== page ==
Designed by course architect Gene Bates, Hunter's Point Golf Club's 18-hole, par 71 course channels the windswept charm of Britain's links-style courses in its lengthy, emerald tapestry of bent-grass fairways and greens protected by formidable hazards. Throughout the course, a king's guard of expansive waste bunkers, deep pot bunkers, and deadly quicksand bunkers stand ominously alongside landing areas and greens, placing a high premium on precise shots and astute club selection. The course takes duffers careening amid the towering scenery of the Owyhee Mountains and Boise Mountain Range, and Lake Lowell and its surrounding waterways provide both pleasing panoramas and intimidating forced carries. On the par 5 16th, a slight dogleg left spans 669 yards from the farthest tees and culminates on a green guarded by five bunkers and patrolled by a feral flagstick. The course's considerable length—it measures 7,093 yards from the back tees—is tempered by its inclusion of five tee boxes on most holes, including a Jack Rabbit family tee that reduces the course length by more than half for true neophytes and players experimenting with spaghetti-based club shafts.
Novice calorie burners and ripped Michelangelo models alike can take advantage of Anytime Fitness’s one-month membership ($59), which equips bodies with enough treadmills, cycles, elliptical machines, and weights to make them fit enough to run a marathon inside of a swimming pool filled with mud. Two personal training sessions ($35) help self-sculptors attain results. This deal also includes unlimited tanning ($25/month) to paint new, ripply physiques a brilliant shade of bronze.
With nearly a decade of bringing fitness and wellness to the Treasure Valley, Genesis Fitness is committed to giving you a positive, friendly, and unique fitness experience in our neighborhood club with a convenient, affordable, and hassle free philosophy.
Children enjoy physical and imaginative play at Jabbers, wiggling out kilojoules of energy in a safe, 5,000-square-foot indoor activity center. Day passes ($5.66 for kids 1–3 years old; $7 for kids 4 and over) allow energetic youngsters to bound through padded obstacles in a colorful, 13-foot play structure, or hone artistic talents and beret-wearing abilities in the art studio. A mock farmers' market teaches tykes about the fun of everyday errands as they load up on plastic produce and wheel miniature grocery carts to the checkout lane. Pedal-powered cars and scooters roll laps around the roadway cutting through the pretend construction zone, where kids can protect noggin tops with hard hats and take union-mandated naps. A two-story playhouse shelters domestic games like House or Pin the Check on the Mortgage Payment, and a separate toddler area showcases gentler toys for the extra-young.
With machines set up in rows to encourage competition, many ordinary gyms cater to men's bodies and psychology, right down to the urinals that were accidentally installed in the women's locker room. At Curves, you'll move around a circle of hydraulic resistance machines designed to work with women's bodies, promote weight loss, protect against osteoporosis, and deal with arthritis. An experienced trainer is always nearby to help manage machine maneuvering and muscle making. Instead of fiddling with weight stacks and losing momentum, the hydraulic machines use each lady’s body weight and unique fitness level to create resistance that matches her abilities, decreasing the risk of soreness or injury. Because traditional lift-and-lower motions can create bulky muscles, each machine uses push-and-pull motions to create toned, lean muscles perfect for crushing a grapefruit without looking like you can.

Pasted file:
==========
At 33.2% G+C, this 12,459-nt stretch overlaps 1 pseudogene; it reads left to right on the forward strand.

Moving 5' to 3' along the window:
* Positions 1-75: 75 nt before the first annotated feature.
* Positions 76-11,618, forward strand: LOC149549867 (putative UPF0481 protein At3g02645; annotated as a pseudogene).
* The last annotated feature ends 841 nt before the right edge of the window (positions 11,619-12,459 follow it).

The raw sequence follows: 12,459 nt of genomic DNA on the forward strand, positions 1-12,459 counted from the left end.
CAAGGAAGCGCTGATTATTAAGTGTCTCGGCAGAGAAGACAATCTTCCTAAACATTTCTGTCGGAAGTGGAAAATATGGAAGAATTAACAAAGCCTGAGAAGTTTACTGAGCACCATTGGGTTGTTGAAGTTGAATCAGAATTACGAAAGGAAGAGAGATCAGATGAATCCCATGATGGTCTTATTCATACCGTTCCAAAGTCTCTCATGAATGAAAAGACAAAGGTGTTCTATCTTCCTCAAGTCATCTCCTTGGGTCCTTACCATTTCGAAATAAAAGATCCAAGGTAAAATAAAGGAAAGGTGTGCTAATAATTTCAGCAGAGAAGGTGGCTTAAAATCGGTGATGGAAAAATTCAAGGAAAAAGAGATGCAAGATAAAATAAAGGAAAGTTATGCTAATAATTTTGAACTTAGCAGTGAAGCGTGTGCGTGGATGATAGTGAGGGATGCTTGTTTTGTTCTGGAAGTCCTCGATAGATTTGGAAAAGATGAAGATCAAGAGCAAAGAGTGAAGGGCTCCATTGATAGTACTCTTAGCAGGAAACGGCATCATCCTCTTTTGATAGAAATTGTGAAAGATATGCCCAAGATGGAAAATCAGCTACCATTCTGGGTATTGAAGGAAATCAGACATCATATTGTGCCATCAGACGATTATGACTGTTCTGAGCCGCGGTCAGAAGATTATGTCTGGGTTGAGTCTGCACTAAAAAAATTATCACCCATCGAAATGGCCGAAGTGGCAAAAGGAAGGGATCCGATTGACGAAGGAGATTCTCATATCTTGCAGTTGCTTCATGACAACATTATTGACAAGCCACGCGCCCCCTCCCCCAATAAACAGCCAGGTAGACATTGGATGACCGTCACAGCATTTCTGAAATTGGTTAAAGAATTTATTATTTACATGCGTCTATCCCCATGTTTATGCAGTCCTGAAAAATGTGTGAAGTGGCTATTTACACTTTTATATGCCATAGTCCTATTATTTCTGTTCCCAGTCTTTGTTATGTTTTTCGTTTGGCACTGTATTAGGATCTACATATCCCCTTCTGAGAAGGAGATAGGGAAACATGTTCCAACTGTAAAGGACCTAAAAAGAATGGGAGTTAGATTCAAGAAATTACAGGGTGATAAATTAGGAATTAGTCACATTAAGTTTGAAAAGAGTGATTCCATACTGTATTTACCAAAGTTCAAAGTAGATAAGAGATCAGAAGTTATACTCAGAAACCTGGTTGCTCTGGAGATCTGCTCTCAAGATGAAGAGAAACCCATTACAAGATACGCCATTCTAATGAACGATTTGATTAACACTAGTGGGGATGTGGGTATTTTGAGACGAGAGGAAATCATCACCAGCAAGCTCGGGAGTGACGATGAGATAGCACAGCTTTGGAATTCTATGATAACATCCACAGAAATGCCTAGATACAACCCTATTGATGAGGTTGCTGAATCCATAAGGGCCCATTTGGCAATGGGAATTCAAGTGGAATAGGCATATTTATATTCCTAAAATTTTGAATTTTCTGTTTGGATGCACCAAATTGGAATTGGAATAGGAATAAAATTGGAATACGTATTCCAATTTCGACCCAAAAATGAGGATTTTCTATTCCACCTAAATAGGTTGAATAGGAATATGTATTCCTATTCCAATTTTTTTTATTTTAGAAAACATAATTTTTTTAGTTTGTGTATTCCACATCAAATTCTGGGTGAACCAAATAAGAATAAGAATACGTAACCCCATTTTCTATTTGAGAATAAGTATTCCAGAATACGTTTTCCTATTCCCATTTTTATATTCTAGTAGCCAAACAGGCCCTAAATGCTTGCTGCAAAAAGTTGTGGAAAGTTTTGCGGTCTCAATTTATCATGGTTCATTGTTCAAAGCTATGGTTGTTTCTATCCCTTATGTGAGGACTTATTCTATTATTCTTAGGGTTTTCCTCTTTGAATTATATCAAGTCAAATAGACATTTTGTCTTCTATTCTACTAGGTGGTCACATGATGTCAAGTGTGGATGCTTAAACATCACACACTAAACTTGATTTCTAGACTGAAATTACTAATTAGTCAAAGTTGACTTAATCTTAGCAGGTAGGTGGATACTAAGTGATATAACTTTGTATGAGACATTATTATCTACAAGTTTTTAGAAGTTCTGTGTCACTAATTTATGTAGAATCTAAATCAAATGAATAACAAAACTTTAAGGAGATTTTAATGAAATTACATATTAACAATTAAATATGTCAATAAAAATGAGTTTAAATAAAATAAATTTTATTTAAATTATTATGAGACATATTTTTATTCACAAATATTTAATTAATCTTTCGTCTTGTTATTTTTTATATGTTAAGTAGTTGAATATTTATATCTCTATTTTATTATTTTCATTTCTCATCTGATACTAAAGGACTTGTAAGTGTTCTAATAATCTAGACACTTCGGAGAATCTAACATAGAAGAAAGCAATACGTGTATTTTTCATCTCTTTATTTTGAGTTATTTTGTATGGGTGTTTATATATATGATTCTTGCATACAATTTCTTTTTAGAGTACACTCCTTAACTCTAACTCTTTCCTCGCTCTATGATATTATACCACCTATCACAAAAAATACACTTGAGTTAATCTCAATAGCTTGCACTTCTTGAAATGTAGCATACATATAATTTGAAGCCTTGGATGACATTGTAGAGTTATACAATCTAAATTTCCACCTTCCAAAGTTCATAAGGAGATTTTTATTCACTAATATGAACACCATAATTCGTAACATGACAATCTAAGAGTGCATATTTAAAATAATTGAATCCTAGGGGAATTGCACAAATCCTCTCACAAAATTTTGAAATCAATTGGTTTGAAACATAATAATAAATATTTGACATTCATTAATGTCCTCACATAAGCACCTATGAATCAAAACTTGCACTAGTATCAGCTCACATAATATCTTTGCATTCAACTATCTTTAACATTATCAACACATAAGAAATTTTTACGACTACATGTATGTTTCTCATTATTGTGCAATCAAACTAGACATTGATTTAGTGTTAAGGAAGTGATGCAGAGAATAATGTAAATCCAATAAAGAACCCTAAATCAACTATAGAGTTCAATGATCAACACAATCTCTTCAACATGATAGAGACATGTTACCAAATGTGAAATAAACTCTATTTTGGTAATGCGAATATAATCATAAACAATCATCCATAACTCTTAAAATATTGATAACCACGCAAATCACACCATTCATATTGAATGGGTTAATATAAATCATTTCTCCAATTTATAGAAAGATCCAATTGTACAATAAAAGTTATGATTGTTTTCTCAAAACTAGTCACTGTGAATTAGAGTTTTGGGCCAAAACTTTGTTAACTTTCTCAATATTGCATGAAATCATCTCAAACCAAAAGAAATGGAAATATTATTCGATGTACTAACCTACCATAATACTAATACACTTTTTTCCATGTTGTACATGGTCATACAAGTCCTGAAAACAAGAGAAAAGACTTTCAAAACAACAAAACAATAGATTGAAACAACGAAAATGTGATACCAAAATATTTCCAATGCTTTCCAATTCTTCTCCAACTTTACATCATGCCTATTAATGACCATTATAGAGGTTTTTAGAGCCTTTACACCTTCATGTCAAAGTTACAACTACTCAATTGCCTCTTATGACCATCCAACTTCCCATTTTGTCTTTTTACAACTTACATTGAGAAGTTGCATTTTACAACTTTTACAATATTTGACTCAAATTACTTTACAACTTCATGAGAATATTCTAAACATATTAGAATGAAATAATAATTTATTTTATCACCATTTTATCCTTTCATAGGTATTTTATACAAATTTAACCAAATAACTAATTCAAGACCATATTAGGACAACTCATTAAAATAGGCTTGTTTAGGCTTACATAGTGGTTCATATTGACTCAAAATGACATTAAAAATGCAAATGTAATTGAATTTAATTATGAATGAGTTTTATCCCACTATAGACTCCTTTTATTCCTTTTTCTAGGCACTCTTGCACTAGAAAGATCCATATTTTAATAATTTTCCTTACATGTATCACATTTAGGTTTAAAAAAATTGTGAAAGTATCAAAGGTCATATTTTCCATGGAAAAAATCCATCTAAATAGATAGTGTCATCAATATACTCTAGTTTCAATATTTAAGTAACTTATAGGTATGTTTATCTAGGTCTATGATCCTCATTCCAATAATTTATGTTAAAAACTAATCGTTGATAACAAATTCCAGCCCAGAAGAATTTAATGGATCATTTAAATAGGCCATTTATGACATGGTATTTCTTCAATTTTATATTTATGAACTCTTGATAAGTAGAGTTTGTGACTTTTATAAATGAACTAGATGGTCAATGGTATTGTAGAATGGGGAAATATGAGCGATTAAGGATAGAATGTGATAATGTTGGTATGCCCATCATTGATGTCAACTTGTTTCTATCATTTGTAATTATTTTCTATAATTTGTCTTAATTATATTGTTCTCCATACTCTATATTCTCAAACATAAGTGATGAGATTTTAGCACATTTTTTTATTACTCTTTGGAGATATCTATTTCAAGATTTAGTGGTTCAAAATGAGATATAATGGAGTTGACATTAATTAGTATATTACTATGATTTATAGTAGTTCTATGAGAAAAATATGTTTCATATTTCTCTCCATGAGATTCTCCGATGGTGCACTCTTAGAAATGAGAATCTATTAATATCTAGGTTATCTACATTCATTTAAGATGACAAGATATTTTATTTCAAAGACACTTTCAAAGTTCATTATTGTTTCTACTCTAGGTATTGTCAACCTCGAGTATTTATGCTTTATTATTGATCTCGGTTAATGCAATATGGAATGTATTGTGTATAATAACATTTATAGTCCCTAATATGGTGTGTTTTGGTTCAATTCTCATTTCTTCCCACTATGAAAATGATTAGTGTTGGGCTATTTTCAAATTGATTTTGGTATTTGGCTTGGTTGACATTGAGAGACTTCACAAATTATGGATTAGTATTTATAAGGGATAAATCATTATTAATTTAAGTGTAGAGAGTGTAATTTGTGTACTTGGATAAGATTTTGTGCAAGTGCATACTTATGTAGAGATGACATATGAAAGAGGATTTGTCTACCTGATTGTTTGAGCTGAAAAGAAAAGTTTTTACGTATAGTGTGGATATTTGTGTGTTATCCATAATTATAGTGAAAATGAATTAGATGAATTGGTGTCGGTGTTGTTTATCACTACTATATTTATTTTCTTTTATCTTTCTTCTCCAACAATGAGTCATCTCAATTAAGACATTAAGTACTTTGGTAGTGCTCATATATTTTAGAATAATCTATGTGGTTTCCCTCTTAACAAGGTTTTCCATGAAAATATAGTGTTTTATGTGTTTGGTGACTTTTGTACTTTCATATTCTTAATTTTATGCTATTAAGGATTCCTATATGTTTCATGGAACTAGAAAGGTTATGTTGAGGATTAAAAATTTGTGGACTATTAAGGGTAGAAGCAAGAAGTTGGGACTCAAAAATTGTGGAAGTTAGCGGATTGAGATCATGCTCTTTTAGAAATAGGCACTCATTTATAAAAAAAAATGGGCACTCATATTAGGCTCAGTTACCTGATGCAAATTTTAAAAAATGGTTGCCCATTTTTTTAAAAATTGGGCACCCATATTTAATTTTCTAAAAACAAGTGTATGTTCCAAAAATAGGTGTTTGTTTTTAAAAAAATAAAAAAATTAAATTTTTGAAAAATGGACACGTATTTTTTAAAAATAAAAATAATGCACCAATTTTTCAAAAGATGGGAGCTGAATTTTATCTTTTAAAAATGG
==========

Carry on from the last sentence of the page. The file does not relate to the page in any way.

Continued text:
"The eyes on those marines were something to remember, because they had really been through it. And they were laughing and talking and smiling, but their eyes didn't smile. They were just fierce." These are the words Ceil Dennis—a lieutenant colonel in the Army Air Corps during World War II—used to describe his encounter with off-duty marines when he first landed on Iwo Jima. They wanted to sit in Dennis's P-51 airplane, a welcome sight for the troops spending three days on and three days off fighting for control of the Japanese stronghold. Their eyes told the story of men who, according to Dennis, "earned that island the hard way."
The recorded interview is part of the Veterans History Project, a collaboration between the Warhawk Air Museum and the Library of Congress, that is designed to preserve the voices of the past for future generations. It's just one of several ways that the museum honors the lives and sacrifices of military personnel.
Museum President John Paul and his wife, Sue, cofounded the 40,000-square-foot nonprofit museum at the Nampa Municipal Airport to house the ever-growing collection of planes and war memorabilia, including wartime sweetheart pillows, ration books, and some of Rosie the Riveter's actual elbow grease. Paul's passion for historical aircraft and wartime artifacts began in 1950, when he was 8 years old. He ran from his classroom to see the source of a deafening roar over the school, discovering the blue underbellies of two WWII F4U Navy Corsair fighter planes and the hobby that would become his vocation. Over the years, Paul's love for vintage fighter planes has led him on scavenger hunts and rescue missions, salvaging historic aircraft that would otherwise have been abandoned as scrap metal.
They run the nonprofit organization along with their son, John-Curtiss Paul, who was named after the Curtiss P-40 WWII Warhawk. The family aims to educate visitors about the technology, cultural, and social changes that North America has seen since World War I. Guests can schedule a tour of the museum, visit the gift shop, or even request a sponsorship ride in a restored P-40 aircraft.